A collaboration between UAMS Nephrology and nephropathologists at Arkana Laboratories has greatly expanded our understanding of the causes of membranous nephropathy. Membranous nephropathy occurs when antibodies against podocyte proteins or circulating antigens are deposited along the glomerular basement membrane and lead to increased glomerular permeability to albumin and other proteins. Until recently, only a few of the causative antigens in membranous were known, with PLA2R being the most prevalent. Over the last three years, a collaboration between UAMS and Arkana has identified several new antigen targets in both primary membranous nephropathy and membranous nephropathy secondary to lupus nephritis.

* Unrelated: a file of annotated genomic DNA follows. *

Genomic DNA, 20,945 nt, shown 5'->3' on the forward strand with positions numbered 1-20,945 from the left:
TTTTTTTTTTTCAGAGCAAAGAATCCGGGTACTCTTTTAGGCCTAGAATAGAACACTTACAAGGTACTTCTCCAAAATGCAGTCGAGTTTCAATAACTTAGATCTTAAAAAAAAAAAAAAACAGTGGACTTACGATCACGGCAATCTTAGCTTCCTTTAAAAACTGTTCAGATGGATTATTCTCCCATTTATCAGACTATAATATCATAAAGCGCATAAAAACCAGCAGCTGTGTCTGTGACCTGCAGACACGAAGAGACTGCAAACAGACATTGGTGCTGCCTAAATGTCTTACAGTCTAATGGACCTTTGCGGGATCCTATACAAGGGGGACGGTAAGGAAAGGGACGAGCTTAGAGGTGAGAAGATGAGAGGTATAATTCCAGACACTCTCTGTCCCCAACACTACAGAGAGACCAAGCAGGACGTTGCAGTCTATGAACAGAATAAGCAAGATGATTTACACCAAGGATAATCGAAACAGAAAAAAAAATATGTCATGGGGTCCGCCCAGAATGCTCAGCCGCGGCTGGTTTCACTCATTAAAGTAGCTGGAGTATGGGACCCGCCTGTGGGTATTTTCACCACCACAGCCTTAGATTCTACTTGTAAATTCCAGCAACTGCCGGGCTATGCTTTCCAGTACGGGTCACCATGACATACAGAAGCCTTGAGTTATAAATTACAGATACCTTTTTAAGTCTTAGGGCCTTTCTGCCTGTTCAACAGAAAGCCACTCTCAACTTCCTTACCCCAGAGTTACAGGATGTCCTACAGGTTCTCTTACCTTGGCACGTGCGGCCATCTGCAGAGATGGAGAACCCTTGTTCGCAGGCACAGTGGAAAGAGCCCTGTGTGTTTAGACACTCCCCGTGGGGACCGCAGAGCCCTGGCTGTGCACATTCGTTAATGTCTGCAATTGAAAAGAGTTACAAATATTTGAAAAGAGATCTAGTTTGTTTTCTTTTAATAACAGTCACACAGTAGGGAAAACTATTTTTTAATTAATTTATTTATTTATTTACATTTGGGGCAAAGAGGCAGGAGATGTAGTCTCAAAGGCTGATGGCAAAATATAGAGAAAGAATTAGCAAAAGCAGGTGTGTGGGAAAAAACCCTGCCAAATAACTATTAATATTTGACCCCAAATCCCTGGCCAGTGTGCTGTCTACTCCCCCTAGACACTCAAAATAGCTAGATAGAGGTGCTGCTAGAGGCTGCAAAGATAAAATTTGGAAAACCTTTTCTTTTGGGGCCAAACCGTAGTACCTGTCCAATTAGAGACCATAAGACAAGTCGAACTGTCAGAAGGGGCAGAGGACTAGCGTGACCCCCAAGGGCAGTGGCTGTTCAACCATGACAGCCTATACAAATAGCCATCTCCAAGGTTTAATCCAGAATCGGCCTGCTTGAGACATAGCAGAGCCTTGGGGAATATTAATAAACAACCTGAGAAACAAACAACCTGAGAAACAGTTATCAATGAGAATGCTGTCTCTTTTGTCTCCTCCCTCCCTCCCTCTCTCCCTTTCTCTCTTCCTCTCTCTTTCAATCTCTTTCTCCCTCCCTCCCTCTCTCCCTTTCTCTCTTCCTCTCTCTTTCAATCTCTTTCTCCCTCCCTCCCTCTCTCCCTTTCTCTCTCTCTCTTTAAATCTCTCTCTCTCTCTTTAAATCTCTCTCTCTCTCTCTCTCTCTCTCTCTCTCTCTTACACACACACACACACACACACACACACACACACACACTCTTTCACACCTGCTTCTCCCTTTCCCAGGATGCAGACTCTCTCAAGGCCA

Investigators at Arkana identify cases of membranous nephropathy in which the causative antibody is unknown. They process kidney tissue specimens, either by isolating antibodies in the tissue and the proteins the antibodies are bound to, or by cutting out the glomeruli with a laser capture microscope. The samples are then sent to UAMS for analysis of the proteins present in the sample using mass spectrometry. These studies have contributed to identification of the proteins transforming growth factor beta receptor 3 (TGFBR3), neural cell adhesion molecule 1 (NCAM1), serine protease HTRA1, and serum amyloid P (SAP) as target antigens in membranous or membranous-like nephropathies. The group is currently looking into ways to make this technique more useful in the diagnosis of membranous nephropathy. Overall, these studies have increased our understanding of mechanisms causing membranous nephropathy and will lead to better diagnosis and treatment of patients with these diseases.